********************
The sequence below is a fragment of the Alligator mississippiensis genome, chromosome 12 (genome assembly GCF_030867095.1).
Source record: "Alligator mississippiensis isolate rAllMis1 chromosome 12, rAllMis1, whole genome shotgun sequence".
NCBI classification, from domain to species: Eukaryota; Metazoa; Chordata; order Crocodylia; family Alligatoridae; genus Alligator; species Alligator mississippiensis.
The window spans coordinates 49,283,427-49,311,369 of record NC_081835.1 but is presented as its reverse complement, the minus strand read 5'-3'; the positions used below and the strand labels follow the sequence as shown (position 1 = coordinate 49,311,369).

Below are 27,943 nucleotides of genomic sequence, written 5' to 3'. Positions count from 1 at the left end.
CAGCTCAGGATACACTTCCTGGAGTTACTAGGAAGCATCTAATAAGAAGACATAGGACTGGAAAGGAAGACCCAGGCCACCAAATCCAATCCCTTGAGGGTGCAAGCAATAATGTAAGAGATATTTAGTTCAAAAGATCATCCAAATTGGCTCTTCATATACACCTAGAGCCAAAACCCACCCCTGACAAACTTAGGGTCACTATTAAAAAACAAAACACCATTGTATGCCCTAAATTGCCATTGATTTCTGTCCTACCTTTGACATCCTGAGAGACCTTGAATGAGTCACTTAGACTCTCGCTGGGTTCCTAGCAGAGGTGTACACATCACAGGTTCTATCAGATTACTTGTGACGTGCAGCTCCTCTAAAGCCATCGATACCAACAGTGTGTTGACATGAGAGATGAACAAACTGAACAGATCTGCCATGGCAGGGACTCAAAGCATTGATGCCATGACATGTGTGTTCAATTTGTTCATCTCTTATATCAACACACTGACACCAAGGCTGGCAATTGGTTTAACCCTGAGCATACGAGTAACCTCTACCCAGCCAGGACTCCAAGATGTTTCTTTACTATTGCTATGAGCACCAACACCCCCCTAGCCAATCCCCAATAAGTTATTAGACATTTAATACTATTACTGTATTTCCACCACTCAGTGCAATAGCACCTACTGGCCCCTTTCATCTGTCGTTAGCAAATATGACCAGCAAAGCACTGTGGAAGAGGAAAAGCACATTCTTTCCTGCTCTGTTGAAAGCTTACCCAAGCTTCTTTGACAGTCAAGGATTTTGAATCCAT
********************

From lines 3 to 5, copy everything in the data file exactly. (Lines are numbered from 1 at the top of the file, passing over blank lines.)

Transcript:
NCBI classification, from domain to species: Eukaryota; Metazoa; Chordata; order Crocodylia; family Alligatoridae; genus Alligator; species Alligator mississippiensis.
The window spans coordinates 49,283,427-49,311,369 of record NC_081835.1 but is presented as its reverse complement, the minus strand read 5'-3'; the positions used below and the strand labels follow the sequence as shown (position 1 = coordinate 49,311,369).

Below are 27,943 nucleotides of genomic sequence, written 5' to 3'. Positions count from 1 at the left end.